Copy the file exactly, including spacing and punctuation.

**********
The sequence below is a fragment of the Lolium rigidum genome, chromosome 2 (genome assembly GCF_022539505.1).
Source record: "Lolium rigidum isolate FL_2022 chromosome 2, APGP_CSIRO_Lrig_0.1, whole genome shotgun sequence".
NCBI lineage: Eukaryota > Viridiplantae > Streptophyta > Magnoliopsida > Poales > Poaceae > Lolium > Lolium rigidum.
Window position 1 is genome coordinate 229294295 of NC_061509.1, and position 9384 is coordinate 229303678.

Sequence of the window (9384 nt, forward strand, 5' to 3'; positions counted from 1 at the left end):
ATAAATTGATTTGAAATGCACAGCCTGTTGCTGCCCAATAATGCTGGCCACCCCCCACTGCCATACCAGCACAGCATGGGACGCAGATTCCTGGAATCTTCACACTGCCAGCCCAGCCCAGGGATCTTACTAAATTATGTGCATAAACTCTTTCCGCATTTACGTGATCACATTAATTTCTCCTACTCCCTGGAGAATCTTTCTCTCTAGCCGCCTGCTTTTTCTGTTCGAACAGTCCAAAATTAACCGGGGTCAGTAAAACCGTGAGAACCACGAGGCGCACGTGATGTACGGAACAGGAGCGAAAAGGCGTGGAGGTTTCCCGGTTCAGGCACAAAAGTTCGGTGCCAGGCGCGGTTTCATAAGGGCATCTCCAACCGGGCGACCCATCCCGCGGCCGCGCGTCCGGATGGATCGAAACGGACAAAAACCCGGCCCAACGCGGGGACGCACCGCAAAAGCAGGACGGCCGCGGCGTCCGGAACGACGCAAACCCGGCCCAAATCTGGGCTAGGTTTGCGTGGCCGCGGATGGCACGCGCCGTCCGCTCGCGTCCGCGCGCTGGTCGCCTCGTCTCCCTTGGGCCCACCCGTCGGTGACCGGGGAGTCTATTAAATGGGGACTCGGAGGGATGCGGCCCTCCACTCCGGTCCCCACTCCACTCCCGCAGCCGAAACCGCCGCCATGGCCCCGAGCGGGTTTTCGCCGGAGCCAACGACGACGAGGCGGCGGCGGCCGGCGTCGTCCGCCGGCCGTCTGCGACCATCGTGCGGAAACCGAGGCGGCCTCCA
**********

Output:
The sequence below is a fragment of the Lolium rigidum genome, chromosome 2 (genome assembly GCF_022539505.1).
Source record: "Lolium rigidum isolate FL_2022 chromosome 2, APGP_CSIRO_Lrig_0.1, whole genome shotgun sequence".
NCBI lineage: Eukaryota > Viridiplantae > Streptophyta > Magnoliopsida > Poales > Poaceae > Lolium > Lolium rigidum.
Window position 1 is genome coordinate 229294295 of NC_061509.1, and position 9384 is coordinate 229303678.

Sequence of the window (9384 nt, forward strand, 5' to 3'; positions counted from 1 at the left end):
ATAAATTGATTTGAAATGCACAGCCTGTTGCTGCCCAATAATGCTGGCCACCCCCCACTGCCATACCAGCACAGCATGGGACGCAGATTCCTGGAATCTTCACACTGCCAGCCCAGCCCAGGGATCTTACTAAATTATGTGCATAAACTCTTTCCGCATTTACGTGATCACATTAATTTCTCCTACTCCCTGGAGAATCTTTCTCTCTAGCCGCCTGCTTTTTCTGTTCGAACAGTCCAAAATTAACCGGGGTCAGTAAAACCGTGAGAACCACGAGGCGCACGTGATGTACGGAACAGGAGCGAAAAGGCGTGGAGGTTTCCCGGTTCAGGCACAAAAGTTCGGTGCCAGGCGCGGTTTCATAAGGGCATCTCCAACCGGGCGACCCATCCCGCGGCCGCGCGTCCGGATGGATCGAAACGGACAAAAACCCGGCCCAACGCGGGGACGCACCGCAAAAGCAGGACGGCCGCGGCGTCCGGAACGACGCAAACCCGGCCCAAATCTGGGCTAGGTTTGCGTGGCCGCGGATGGCACGCGCCGTCCGCTCGCGTCCGCGCGCTGGTCGCCTCGTCTCCCTTGGGCCCACCCGTCGGTGACCGGGGAGTCTATTAAATGGGGACTCGGAGGGATGCGGCCCTCCACTCCGGTCCCCACTCCACTCCCGCAGCCGAAACCGCCGCCATGGCCCCGAGCGGGTTTTCGCCGGAGCCAACGACGACGAGGCGGCGGCGGCCGGCGTCGTCCGCCGGCCGTCTGCGACCATCGTGCGGAAACCGAGGCGGCCTCCA